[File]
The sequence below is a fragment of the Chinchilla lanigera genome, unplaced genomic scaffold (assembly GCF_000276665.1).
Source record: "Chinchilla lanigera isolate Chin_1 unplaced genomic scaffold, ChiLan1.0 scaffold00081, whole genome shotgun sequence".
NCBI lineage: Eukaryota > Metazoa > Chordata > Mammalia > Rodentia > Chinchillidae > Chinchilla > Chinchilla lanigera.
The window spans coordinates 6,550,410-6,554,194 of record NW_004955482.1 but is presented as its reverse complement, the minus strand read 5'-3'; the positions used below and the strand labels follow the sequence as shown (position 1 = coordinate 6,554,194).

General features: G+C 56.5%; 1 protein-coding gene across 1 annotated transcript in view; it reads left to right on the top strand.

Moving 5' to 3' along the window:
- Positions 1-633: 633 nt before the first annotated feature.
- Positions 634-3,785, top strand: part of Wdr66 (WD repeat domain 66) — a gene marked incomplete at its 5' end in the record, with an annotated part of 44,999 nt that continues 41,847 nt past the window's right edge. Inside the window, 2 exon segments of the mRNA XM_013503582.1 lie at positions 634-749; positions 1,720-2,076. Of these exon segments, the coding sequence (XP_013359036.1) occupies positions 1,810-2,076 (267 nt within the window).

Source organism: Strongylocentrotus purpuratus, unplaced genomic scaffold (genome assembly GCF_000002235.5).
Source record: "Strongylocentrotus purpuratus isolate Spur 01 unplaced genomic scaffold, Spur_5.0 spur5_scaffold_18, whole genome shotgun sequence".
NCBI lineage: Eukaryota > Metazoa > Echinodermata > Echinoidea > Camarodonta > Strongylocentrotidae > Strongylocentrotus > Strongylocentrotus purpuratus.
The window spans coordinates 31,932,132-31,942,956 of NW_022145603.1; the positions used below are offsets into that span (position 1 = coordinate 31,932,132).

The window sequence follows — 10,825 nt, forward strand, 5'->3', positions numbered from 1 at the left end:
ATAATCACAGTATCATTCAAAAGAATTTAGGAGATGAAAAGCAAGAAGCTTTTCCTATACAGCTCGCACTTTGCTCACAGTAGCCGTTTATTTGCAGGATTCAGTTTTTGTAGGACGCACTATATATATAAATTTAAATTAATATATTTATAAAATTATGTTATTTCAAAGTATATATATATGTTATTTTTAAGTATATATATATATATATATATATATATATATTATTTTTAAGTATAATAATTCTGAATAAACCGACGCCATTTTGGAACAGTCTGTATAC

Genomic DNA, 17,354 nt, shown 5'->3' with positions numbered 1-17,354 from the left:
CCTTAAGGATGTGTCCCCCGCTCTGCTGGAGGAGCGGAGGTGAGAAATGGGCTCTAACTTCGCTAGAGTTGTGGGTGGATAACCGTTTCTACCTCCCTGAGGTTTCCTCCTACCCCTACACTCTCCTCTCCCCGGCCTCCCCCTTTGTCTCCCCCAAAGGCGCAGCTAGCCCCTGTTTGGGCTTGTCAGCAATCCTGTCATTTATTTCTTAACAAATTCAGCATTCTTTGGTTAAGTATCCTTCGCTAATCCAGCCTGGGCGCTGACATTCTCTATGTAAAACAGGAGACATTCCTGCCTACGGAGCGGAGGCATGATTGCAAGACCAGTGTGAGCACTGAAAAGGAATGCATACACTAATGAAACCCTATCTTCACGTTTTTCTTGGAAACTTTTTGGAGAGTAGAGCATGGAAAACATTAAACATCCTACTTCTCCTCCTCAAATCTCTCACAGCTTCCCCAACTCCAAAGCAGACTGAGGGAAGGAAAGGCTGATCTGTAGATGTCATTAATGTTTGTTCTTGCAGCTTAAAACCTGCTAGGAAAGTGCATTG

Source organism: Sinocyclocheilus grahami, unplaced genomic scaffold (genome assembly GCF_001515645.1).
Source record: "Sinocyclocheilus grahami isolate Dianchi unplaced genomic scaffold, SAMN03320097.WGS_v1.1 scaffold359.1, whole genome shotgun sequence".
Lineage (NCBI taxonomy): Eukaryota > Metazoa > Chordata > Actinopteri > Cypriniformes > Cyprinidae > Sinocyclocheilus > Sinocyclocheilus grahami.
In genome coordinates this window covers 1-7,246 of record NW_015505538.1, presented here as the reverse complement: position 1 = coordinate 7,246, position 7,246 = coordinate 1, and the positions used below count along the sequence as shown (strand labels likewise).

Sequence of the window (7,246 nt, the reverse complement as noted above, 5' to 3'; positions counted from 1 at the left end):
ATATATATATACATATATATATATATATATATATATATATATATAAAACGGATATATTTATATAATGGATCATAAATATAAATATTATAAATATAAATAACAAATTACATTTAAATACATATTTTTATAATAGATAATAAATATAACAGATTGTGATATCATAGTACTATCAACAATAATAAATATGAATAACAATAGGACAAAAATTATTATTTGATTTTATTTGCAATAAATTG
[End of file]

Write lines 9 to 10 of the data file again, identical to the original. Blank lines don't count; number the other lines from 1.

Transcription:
Source organism: Strongylocentrotus purpuratus, unplaced genomic scaffold (genome assembly GCF_000002235.5).
Source record: "Strongylocentrotus purpuratus isolate Spur 01 unplaced genomic scaffold, Spur_5.0 spur5_scaffold_18, whole genome shotgun sequence".